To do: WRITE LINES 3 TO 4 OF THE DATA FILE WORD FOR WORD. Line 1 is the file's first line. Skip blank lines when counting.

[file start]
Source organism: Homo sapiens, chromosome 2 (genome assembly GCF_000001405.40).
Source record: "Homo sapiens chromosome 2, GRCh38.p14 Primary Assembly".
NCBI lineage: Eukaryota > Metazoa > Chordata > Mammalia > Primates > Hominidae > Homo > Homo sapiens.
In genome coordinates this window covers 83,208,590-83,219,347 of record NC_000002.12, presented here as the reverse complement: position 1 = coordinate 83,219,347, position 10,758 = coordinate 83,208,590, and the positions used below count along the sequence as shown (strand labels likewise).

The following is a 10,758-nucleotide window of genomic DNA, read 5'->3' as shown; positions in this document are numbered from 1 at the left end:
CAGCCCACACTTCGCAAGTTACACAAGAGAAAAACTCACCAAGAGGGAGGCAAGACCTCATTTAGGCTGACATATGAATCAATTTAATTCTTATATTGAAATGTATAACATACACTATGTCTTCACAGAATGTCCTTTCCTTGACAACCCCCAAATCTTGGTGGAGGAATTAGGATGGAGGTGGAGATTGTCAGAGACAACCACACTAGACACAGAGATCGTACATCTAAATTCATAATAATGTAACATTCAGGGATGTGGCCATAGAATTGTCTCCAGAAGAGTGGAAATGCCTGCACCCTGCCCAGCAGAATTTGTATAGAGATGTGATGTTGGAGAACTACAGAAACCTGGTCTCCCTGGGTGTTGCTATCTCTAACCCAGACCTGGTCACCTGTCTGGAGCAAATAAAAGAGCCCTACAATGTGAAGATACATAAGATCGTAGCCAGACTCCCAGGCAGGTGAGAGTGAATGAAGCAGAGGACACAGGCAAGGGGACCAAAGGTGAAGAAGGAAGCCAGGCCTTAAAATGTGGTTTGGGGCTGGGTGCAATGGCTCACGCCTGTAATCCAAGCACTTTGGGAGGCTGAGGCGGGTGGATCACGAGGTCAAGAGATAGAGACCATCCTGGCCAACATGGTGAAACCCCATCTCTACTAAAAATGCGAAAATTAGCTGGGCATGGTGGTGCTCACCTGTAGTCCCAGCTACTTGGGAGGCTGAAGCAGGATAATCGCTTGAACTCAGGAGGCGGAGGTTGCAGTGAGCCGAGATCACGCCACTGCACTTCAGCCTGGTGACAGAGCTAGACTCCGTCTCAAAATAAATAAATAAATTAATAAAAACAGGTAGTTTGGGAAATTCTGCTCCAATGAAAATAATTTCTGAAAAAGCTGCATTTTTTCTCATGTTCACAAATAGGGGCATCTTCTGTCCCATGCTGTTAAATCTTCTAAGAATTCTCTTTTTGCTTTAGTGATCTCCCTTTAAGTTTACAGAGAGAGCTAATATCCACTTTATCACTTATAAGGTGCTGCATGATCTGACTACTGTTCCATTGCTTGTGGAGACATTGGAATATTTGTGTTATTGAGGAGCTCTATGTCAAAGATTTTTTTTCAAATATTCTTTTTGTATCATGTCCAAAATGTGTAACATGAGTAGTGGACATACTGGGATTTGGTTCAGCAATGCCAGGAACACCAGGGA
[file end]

NCBI lineage: Eukaryota > Metazoa > Chordata > Mammalia > Primates > Hominidae > Homo > Homo sapiens.
In genome coordinates this window covers 83,208,590-83,219,347 of record NC_000002.12, presented here as the reverse complement: position 1 = coordinate 83,219,347, position 10,758 = coordinate 83,208,590, and the positions used below count along the sequence as shown (strand labels likewise).